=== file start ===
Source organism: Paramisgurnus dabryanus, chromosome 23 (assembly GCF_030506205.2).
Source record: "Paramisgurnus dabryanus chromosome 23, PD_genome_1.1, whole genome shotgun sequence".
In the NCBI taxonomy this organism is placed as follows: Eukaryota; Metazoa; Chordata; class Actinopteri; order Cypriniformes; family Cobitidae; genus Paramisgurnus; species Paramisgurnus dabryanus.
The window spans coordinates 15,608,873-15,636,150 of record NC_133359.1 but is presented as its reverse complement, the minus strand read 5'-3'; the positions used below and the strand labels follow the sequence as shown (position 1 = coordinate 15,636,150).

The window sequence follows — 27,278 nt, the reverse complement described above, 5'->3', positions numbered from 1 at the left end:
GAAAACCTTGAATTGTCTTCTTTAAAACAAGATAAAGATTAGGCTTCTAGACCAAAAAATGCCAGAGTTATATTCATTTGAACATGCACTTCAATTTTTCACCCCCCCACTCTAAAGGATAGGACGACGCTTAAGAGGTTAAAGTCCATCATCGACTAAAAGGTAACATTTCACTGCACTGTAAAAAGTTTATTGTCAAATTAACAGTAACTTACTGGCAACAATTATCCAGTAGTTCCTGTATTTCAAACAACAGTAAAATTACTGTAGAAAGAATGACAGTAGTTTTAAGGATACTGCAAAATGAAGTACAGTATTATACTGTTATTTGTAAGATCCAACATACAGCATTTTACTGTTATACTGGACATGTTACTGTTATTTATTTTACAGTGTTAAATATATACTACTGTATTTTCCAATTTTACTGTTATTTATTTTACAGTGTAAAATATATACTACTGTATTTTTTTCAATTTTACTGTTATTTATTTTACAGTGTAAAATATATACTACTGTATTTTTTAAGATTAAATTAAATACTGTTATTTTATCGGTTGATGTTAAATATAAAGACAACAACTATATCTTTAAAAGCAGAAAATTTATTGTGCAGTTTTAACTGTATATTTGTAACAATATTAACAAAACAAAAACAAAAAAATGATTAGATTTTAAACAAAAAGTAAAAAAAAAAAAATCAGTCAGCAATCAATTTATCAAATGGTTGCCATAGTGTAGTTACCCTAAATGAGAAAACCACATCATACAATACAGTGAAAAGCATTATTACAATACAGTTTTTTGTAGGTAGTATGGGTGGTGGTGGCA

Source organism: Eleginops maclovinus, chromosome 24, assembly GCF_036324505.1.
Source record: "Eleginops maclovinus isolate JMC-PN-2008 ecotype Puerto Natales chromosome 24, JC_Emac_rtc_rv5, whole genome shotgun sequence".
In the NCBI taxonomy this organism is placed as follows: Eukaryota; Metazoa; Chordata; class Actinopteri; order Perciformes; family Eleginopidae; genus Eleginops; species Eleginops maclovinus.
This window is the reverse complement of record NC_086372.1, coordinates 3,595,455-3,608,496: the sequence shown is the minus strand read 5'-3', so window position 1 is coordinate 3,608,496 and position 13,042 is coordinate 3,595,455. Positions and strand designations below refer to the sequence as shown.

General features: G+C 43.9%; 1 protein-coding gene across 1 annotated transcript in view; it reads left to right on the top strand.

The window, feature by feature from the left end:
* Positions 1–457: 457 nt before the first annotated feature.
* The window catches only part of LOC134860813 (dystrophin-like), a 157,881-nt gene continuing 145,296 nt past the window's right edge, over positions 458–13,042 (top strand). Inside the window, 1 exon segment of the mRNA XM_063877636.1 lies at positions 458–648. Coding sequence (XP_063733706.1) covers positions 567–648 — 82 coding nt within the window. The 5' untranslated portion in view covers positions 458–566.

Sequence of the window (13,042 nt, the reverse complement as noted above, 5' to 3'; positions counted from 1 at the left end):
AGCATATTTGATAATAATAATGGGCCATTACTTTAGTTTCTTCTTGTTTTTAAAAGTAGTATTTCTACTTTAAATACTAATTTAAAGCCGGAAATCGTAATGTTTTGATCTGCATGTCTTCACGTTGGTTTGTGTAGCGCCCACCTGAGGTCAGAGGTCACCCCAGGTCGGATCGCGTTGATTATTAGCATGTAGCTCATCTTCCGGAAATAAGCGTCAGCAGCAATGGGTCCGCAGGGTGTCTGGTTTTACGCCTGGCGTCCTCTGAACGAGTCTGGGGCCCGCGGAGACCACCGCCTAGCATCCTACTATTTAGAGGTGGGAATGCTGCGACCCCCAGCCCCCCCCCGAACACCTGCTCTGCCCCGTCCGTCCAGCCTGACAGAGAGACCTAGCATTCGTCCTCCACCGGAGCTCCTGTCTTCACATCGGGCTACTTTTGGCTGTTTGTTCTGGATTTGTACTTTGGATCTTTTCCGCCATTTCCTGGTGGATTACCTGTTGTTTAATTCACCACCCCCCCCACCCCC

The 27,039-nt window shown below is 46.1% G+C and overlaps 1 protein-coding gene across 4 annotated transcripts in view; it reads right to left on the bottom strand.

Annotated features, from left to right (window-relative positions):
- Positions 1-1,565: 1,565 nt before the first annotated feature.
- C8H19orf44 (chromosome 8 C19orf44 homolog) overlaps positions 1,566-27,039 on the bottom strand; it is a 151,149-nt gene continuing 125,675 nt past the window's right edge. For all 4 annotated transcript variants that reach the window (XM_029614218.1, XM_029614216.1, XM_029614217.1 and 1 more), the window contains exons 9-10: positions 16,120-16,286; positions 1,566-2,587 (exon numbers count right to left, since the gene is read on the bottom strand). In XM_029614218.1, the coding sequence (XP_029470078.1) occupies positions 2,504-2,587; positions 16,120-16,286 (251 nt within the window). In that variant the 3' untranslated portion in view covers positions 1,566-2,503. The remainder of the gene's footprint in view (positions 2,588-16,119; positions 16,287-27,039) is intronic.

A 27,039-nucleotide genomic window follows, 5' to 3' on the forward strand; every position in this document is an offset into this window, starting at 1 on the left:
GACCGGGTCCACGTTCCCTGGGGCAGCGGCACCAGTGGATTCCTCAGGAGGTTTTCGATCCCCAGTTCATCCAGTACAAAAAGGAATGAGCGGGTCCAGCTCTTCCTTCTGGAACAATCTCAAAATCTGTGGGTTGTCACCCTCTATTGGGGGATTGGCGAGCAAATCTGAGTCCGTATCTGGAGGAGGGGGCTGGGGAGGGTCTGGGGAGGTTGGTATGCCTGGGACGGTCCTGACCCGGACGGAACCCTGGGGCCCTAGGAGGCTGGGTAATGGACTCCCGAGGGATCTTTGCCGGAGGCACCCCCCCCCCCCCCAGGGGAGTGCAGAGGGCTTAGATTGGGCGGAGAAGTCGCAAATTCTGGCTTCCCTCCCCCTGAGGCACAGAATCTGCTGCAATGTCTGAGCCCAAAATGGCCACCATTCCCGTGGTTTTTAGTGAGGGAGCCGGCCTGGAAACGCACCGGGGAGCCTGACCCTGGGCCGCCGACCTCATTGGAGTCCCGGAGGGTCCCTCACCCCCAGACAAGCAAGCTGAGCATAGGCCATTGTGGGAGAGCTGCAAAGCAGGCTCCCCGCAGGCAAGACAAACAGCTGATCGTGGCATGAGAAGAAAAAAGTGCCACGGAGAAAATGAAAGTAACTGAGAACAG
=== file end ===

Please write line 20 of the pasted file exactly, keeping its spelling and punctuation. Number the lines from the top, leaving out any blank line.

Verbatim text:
- C8H19orf44 (chromosome 8 C19orf44 homolog) overlaps positions 1,566-27,039 on the bottom strand; it is a 151,149-nt gene continuing 125,675 nt past the window's right edge. For all 4 annotated transcript variants that reach the window (XM_029614218.1, XM_029614216.1, XM_029614217.1 and 1 more), the window contains exons 9-10: positions 16,120-16,286; positions 1,566-2,587 (exon numbers count right to left, since the gene is read on the bottom strand). In XM_029614218.1, the coding sequence (XP_029470078.1) occupies positions 2,504-2,587; positions 16,120-16,286 (251 nt within the window). In that variant the 3' untranslated portion in view covers positions 1,566-2,503. The remainder of the gene's footprint in view (positions 2,588-16,119; positions 16,287-27,039) is intronic.